Moonshots In Education: Launching Blended Learning in the Classroom by Esther Wojcicki and Lance Izumi

6. Get Inspired: Real-Life Examples of Moonshots in Education

  • Blended learning comes in a number of varieties. Woj encourages teachers to draw on their best practices from past experiences and apply them in new ways. She sees four basic blended-learning models. 1. The Rotation Model allows students to rotate between lecture, group work, homework, and online learning on a schedule set by the teacher. The online part can feature videos made and/or found by the teacher and online time can vary as a percentage of total time. 2. The flex model has online learning at the center supplemented by small-group instruction, group projects, and help from the teacher. 3. The a-la-Carte Model allows students to take one or more courses entirely online while they still have daily in-school experiences. 4. The Enriched Virtual Model features students doing most of their work online and only attending school on a limited basis, not every day.
  • Key features of any blended program are students working at their own pace and mastering content before they move on. Students also have expanded choice in the nature of what they study and how they study. The remainder of this chapter features a look at how specific schools around the country use blended-learning. This includes Shanghai, China where students get top scores on international tests after introducing more active learning. A commonality is support for teachers from administrators and peers. Teachers should expect to spend some time outside their comfort zone. Teachers also need to focus on developing rapport with every student. At the same time, students must equip themselves with the necessary knowledge prior to grouping to make the group time more productive.

7.Moonshots in Music Theory with Maya Kitayama

  • Here we meet Michael Najar who teacher choir and AP Music Theory at Palo Alto High School in California. Without help from the district, he put together a blended-learning version of the AP course. Students should have previous experience with music and access to a computer. Four days a week students work with online programs, tests, and video tutorials. The fifth day they meet for a period to discuss and complete homework. Michael notes that administration doesn’t care how his kids do on the AP test.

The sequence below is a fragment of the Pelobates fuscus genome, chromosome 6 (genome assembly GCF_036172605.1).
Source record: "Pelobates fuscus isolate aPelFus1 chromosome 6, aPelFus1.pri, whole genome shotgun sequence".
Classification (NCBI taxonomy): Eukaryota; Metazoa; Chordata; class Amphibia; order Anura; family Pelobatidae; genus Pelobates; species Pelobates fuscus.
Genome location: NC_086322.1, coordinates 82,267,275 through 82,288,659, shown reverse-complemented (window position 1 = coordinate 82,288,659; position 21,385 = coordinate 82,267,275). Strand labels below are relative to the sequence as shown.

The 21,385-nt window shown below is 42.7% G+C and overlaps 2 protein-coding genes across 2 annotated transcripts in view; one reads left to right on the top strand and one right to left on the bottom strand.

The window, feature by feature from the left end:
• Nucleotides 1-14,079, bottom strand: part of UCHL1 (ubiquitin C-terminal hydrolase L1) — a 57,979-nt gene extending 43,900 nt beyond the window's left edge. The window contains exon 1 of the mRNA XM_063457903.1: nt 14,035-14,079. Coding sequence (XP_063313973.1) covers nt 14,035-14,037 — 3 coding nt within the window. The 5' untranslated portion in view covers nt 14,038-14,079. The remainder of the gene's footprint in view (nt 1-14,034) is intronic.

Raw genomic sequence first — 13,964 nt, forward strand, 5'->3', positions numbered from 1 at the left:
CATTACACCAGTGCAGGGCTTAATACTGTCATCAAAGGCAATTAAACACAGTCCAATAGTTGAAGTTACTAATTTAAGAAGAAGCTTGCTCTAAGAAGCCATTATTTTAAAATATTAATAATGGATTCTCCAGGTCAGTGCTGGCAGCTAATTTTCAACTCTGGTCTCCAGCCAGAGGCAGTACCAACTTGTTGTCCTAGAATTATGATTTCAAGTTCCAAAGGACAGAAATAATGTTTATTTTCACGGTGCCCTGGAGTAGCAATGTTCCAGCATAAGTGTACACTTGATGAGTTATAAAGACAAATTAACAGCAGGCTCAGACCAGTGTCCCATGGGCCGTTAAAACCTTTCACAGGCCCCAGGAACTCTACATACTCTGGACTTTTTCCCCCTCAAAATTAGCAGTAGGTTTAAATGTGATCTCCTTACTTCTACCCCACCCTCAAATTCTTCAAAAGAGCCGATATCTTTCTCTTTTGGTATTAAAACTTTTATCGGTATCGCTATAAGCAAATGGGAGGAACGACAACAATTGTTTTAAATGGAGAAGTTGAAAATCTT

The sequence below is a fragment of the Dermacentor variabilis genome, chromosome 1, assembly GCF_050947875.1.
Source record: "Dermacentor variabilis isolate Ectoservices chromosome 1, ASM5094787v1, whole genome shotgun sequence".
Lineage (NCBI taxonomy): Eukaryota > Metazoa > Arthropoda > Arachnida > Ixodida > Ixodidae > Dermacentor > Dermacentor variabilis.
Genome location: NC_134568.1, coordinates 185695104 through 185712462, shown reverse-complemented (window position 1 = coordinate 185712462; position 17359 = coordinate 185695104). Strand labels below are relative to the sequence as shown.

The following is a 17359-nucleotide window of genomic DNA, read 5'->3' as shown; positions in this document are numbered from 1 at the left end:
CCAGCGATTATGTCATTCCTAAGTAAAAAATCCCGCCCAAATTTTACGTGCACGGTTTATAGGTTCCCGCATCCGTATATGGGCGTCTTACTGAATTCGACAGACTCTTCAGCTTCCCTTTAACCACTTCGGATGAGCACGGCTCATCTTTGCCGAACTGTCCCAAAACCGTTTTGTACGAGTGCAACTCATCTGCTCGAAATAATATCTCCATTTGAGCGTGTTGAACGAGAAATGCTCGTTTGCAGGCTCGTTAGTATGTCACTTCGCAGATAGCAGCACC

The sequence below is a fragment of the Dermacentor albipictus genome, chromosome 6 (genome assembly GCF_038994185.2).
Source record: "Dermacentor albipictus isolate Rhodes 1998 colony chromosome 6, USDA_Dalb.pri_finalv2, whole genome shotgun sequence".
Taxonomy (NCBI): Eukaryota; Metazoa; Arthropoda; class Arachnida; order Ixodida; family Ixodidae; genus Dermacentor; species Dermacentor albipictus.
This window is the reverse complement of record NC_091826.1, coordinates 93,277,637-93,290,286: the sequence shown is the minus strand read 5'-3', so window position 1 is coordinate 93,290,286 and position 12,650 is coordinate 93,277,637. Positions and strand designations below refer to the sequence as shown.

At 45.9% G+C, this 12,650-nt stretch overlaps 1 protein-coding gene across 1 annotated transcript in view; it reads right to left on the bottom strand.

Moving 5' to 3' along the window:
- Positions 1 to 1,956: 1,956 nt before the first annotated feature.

• Compared to their other courses students have more independence and access to more tools. They are also empowered to go farther in their learning. Michael relies on online programs like Sonic Fit and Note Flight. He also uses Google Forms, Quizlet, and YouTube and creates his own video tutorials. Putting the course together took a fair amount of experimenting and learning. He finds that he no longer just provides content and students can figure things out for themselves. This allows him to facilitate deeper learning. Since students no longer learn together the social aspect has changed, but he doesn’t see his relationships with students suffering. He uses Facebook groups to connect with students but does not friend them.
  • For most students this was their first blended-learning course. They like doing things on their own time and at their own pace. They can rewatch videos or skip them if they already know the material. It all seems less stressful. They think it only works if the teacher is technologically competent and if the course is self-elected.

8. STEM Success: Programming “Outside the Box” In AP Computer Science

  • Here is the story of Joshua Paley, a computer science teacher in Palo Alto. Woj sees him as a stand out innovator who started blended-learning in 2002. He feels that people learn best when they are working together. Collaboration is viewed as cheating by many administrators, and one of Josh’s supervisors tried to fire him. His website is a one-stop shop for his students with assignments, tests, and expectations. His approach is hands-on and project-based. His three hour-long classes each week feature 15 lectures that are similar to TED Talks. Many of his students have gone on to start their own companies and develop websites. He views the social component as the most important thing as just giving students computers is insufficient.
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